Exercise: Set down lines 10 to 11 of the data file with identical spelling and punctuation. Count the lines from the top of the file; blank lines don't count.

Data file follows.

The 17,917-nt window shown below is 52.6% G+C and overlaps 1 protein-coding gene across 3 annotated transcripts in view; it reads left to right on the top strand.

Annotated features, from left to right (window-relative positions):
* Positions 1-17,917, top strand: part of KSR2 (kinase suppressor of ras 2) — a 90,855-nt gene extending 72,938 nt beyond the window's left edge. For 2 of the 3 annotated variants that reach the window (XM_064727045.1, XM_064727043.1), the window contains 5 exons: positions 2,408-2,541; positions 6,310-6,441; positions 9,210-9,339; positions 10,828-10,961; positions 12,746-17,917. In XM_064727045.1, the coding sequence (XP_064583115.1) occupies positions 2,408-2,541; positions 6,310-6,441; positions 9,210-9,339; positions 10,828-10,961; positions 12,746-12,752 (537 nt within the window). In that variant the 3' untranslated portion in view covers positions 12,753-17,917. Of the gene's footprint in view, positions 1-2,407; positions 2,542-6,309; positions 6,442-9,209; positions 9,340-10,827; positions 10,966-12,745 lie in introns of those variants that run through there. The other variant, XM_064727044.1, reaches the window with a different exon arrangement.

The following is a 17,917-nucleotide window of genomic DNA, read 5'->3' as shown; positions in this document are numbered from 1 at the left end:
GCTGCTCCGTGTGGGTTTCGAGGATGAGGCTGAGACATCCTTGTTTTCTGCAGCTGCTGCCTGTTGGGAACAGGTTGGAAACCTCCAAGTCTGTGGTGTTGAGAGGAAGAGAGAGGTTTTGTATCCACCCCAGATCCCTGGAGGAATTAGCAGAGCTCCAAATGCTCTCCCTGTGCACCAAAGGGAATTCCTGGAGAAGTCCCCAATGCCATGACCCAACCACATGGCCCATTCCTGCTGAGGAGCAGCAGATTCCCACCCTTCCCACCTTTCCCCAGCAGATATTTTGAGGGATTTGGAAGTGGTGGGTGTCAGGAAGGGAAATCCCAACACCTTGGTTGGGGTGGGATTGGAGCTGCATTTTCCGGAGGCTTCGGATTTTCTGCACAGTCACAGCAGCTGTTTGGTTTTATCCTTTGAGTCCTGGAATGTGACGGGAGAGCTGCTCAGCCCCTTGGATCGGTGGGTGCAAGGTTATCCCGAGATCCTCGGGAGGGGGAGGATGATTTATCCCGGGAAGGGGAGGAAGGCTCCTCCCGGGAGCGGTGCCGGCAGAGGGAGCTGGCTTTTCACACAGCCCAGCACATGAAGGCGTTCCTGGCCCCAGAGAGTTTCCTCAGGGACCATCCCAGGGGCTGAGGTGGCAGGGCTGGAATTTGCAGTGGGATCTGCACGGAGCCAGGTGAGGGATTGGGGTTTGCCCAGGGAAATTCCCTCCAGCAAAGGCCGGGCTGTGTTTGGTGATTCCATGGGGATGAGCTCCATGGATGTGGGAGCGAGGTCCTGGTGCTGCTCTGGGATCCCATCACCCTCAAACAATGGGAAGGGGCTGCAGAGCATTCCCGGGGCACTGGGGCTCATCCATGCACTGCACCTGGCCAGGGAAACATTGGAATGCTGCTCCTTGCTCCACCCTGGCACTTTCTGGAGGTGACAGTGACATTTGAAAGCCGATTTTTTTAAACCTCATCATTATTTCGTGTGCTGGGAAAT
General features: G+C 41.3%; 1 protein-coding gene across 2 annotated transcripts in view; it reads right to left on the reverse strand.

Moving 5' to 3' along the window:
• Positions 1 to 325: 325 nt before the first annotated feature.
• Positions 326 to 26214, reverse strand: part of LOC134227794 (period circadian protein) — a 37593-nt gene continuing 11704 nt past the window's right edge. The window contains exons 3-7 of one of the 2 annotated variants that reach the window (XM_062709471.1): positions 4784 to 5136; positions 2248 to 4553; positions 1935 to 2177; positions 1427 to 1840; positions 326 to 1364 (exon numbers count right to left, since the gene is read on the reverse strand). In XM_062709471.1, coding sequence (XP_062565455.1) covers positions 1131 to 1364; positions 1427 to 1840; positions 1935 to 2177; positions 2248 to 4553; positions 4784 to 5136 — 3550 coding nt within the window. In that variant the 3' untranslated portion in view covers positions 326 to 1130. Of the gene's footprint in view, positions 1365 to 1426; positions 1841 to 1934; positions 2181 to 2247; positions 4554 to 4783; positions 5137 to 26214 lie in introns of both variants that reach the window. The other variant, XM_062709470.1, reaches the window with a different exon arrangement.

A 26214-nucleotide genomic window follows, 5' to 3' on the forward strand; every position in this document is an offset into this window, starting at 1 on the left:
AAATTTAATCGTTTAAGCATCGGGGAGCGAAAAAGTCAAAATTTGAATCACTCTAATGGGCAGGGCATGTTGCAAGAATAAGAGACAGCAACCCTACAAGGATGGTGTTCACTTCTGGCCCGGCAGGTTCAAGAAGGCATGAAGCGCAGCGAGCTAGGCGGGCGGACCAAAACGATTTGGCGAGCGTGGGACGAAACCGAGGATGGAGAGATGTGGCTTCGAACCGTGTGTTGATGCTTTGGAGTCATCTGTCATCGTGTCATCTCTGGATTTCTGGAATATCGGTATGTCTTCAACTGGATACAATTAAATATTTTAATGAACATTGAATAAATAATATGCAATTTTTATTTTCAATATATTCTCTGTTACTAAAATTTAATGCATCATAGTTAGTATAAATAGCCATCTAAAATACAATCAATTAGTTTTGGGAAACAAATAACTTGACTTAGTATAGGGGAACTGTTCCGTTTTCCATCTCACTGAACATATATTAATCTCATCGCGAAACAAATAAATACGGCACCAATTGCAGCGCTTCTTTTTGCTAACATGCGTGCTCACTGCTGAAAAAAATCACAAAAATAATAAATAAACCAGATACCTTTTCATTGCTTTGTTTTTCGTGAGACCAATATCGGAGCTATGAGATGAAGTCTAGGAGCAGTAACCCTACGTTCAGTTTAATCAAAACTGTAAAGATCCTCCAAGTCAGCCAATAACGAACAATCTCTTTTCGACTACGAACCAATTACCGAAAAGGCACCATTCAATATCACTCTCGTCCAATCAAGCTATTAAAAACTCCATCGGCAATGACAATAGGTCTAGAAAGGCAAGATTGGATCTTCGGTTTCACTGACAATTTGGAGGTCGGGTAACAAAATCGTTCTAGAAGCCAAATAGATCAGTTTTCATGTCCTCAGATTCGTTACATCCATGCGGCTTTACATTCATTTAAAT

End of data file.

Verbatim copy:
A 26214-nucleotide genomic window follows, 5' to 3' on the forward strand; every position in this document is an offset into this window, starting at 1 on the left:
AAATTTAATCGTTTAAGCATCGGGGAGCGAAAAAGTCAAAATTTGAATCACTCTAATGGGCAGGGCATGTTGCAAGAATAAGAGACAGCAACCCTACAAGGATGGTGTTCACTTCTGGCCCGGCAGGTTCAAGAAGGCATGAAGCGCAGCGAGCTAGGCGGGCGGACCAAAACGATTTGGCGAGCGTGGGACGAAACCGAGGATGGAGAGATGTGGCTTCGAACCGTGTGTTGATGCTTTGGAGTCATCTGTCATCGTGTCATCTCTGGATTTCTGGAATATCGGTATGTCTTCAACTGGATACAATTAAATATTTTAATGAACATTGAATAAATAATATGCAATTTTTATTTTCAATATATTCTCTGTTACTAAAATTTAATGCATCATAGTTAGTATAAATAGCCATCTAAAATACAATCAATTAGTTTTGGGAAACAAATAACTTGACTTAGTATAGGGGAACTGTTCCGTTTTCCATCTCACTGAACATATATTAATCTCATCGCGAAACAAATAAATACGGCACCAATTGCAGCGCTTCTTTTTGCTAACATGCGTGCTCACTGCTGAAAAAAATCACAAAAATAATAAATAAACCAGATACCTTTTCATTGCTTTGTTTTTCGTGAGACCAATATCGGAGCTATGAGATGAAGTCTAGGAGCAGTAACCCTACGTTCAGTTTAATCAAAACTGTAAAGATCCTCCAAGTCAGCCAATAACGAACAATCTCTTTTCGACTACGAACCAATTACCGAAAAGGCACCATTCAATATCACTCTCGTCCAATCAAGCTATTAAAAACTCCATCGGCAATGACAATAGGTCTAGAAAGGCAAGATTGGATCTTCGGTTTCACTGACAATTTGGAGGTCGGGTAACAAAATCGTTCTAGAAGCCAAATAGATCAGTTTTCATGTCCTCAGATTCGTTACATCCATGCGGCTTTACATTCATTTAAAT